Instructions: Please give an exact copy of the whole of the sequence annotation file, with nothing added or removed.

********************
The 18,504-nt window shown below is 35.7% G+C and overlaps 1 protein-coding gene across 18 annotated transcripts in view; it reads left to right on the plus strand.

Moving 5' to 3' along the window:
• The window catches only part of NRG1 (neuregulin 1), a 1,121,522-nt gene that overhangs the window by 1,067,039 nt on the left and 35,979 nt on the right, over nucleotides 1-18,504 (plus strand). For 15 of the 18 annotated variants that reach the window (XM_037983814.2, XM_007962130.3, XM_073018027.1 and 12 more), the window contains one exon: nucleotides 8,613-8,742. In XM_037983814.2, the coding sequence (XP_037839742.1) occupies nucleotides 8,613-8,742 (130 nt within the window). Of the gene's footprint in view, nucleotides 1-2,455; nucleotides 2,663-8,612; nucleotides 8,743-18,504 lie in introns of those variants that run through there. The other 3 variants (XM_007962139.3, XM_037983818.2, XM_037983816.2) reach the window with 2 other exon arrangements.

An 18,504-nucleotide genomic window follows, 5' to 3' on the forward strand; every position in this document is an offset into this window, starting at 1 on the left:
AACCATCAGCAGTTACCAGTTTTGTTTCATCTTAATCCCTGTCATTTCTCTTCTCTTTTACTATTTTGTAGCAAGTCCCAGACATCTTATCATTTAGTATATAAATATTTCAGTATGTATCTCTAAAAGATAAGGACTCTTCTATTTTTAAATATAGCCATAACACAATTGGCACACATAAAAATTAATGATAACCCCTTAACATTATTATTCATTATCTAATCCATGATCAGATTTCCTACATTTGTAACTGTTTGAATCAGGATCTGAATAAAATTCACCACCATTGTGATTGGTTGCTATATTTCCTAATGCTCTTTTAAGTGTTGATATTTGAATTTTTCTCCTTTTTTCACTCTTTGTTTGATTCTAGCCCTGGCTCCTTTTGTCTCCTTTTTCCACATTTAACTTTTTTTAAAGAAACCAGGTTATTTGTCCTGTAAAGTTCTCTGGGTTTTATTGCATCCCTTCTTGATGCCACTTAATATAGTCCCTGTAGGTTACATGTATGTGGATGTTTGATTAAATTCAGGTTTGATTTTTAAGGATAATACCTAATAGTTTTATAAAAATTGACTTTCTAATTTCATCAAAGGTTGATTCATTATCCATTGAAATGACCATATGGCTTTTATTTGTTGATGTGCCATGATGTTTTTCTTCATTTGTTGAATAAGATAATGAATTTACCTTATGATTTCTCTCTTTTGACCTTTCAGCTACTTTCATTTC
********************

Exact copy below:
The 18,504-nt window shown below is 35.7% G+C and overlaps 1 protein-coding gene across 18 annotated transcripts in view; it reads left to right on the plus strand.

Moving 5' to 3' along the window:
• The window catches only part of NRG1 (neuregulin 1), a 1,121,522-nt gene that overhangs the window by 1,067,039 nt on the left and 35,979 nt on the right, over nucleotides 1-18,504 (plus strand). For 15 of the 18 annotated variants that reach the window (XM_037983814.2, XM_007962130.3, XM_073018027.1 and 12 more), the window contains one exon: nucleotides 8,613-8,742. In XM_037983814.2, the coding sequence (XP_037839742.1) occupies nucleotides 8,613-8,742 (130 nt within the window). Of the gene's footprint in view, nucleotides 1-2,455; nucleotides 2,663-8,612; nucleotides 8,743-18,504 lie in introns of those variants that run through there. The other 3 variants (XM_007962139.3, XM_037983818.2, XM_037983816.2) reach the window with 2 other exon arrangements.

An 18,504-nucleotide genomic window follows, 5' to 3' on the forward strand; every position in this document is an offset into this window, starting at 1 on the left:
AACCATCAGCAGTTACCAGTTTTGTTTCATCTTAATCCCTGTCATTTCTCTTCTCTTTTACTATTTTGTAGCAAGTCCCAGACATCTTATCATTTAGTATATAAATATTTCAGTATGTATCTCTAAAAGATAAGGACTCTTCTATTTTTAAATATAGCCATAACACAATTGGCACACATAAAAATTAATGATAACCCCTTAACATTATTATTCATTATCTAATCCATGATCAGATTTCCTACATTTGTAACTGTTTGAATCAGGATCTGAATAAAATTCACCACCATTGTGATTGGTTGCTATATTTCCTAATGCTCTTTTAAGTGTTGATATTTGAATTTTTCTCCTTTTTTCACTCTTTGTTTGATTCTAGCCCTGGCTCCTTTTGTCTCCTTTTTCCACATTTAACTTTTTTTAAAGAAACCAGGTTATTTGTCCTGTAAAGTTCTCTGGGTTTTATTGCATCCCTTCTTGATGCCACTTAATATAGTCCCTGTAGGTTACATGTATGTGGATGTTTGATTAAATTCAGGTTTGATTTTTAAGGATAATACCTAATAGTTTTATAAAAATTGACTTTCTAATTTCATCAAAGGTTGATTCATTATCCATTGAAATGACCATATGGCTTTTATTTGTTGATGTGCCATGATGTTTTTCTTCATTTGTTGAATAAGATAATGAATTTACCTTATGATTTCTCTCTTTTGACCTTTCAGCTACTTTCATTTC